Bio-plastics: Are We Using Food Crops to Make Them?
An argument that is often presented to us against promoting Bio-plastics (made from plants) is that they are made using corn and other potential food crops, that instead should be going towards feeding people. Well, yes – and no.
Many layers to the story
As with almost any sustainability topic I can think of, there are lots of different layers to a story. One of the many benefits of using Bio-plastics is that they are helping us wean ourselves off fossil fuel based plastics, which is absolutely imperative. In addition, Bio-plastics create 75% less carbon emissions than conventional plastics (see attached brochure from BioPak). So even if bio-plastic does end up in landfill, less emissions have been created along the way.
Is it made from a food source?
As far as food sources are concerned, while it is true that Bio-plastics are currently made predominantly from corn, our partners Biopak tell us that soon a variety of non-food feed-stocks will be used to create Bio-plastics. And surely we can help provide better food security for people around the world by such things as combating our incredibly high levels of food waste in the developed countries, supporting small scale farms and industries in developing nations, and a myriad other ways?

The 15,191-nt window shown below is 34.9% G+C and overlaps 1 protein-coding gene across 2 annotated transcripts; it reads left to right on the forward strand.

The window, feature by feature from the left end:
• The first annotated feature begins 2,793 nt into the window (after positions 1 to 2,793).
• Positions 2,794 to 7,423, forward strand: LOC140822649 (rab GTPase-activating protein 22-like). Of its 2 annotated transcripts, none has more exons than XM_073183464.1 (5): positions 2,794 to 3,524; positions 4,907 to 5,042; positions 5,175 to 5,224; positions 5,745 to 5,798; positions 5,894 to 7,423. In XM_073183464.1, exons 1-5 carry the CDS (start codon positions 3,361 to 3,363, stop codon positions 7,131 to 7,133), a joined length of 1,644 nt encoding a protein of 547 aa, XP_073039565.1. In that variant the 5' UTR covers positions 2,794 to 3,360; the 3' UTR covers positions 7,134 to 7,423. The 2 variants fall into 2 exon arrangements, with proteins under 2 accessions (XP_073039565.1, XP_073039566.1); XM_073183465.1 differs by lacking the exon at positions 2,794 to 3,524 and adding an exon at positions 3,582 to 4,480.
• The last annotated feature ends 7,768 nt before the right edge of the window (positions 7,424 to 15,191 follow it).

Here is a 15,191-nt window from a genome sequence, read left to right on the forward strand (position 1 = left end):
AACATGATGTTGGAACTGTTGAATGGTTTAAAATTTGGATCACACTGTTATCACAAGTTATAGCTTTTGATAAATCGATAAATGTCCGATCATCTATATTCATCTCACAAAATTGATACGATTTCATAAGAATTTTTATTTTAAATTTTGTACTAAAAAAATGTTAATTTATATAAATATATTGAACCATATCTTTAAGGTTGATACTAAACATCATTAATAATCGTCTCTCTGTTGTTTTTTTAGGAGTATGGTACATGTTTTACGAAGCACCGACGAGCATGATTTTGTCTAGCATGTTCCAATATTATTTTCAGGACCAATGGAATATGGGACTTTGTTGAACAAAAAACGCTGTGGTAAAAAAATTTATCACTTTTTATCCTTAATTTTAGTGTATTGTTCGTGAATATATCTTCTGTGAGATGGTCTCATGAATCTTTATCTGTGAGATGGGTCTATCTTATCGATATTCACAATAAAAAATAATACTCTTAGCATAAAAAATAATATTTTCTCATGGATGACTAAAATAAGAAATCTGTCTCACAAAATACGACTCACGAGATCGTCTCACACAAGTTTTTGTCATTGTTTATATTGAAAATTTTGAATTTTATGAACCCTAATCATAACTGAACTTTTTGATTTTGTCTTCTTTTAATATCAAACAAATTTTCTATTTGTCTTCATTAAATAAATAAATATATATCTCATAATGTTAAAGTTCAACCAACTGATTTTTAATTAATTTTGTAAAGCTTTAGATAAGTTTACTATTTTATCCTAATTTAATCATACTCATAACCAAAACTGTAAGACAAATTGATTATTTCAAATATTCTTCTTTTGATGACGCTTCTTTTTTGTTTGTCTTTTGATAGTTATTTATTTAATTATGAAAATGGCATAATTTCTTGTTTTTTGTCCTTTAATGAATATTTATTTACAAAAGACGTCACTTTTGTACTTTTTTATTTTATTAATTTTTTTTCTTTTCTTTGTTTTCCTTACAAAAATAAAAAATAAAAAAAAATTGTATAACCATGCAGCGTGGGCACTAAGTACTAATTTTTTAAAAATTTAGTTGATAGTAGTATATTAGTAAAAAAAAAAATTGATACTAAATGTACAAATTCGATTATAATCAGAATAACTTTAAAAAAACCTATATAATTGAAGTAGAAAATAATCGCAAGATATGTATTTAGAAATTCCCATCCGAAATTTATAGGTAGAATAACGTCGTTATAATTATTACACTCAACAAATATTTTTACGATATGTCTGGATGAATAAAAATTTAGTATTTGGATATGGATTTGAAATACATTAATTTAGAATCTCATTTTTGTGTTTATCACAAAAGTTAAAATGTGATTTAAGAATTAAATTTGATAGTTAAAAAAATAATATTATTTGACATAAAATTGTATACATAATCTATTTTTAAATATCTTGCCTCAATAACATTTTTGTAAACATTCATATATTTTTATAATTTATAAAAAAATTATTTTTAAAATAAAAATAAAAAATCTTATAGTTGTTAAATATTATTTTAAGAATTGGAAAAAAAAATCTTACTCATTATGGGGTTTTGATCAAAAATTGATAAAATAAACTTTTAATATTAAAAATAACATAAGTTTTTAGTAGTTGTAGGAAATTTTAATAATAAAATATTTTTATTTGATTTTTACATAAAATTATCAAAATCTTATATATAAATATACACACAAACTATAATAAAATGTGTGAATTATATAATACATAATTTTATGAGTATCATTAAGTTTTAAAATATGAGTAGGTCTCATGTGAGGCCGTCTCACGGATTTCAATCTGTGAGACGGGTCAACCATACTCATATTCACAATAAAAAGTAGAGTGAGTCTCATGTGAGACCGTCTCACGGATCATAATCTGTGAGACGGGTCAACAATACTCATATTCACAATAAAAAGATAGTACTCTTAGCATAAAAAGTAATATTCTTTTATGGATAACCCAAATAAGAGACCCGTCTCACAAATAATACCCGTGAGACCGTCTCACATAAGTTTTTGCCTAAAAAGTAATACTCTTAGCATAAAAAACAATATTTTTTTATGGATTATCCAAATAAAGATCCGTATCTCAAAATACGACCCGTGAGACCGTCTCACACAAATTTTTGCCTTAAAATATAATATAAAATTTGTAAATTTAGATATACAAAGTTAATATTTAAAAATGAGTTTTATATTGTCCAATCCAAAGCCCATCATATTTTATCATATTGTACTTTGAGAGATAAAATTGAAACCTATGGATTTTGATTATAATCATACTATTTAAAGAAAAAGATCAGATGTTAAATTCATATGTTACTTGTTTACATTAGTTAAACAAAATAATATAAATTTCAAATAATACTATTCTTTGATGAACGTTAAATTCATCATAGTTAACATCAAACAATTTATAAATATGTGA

Here at Going Green Solutions we have always thought of bio-plastics as being not the ideal solution, but definitely as a better alternative than oil based plastics – and we still think so. Surely the ideal end goal is bio-plastics made from easily renewable, non-food source crops – and this is the way we are heading. This, coupled with huge improvements in composting opportunities for biodegradable bio-plastics, will really get us on a better track.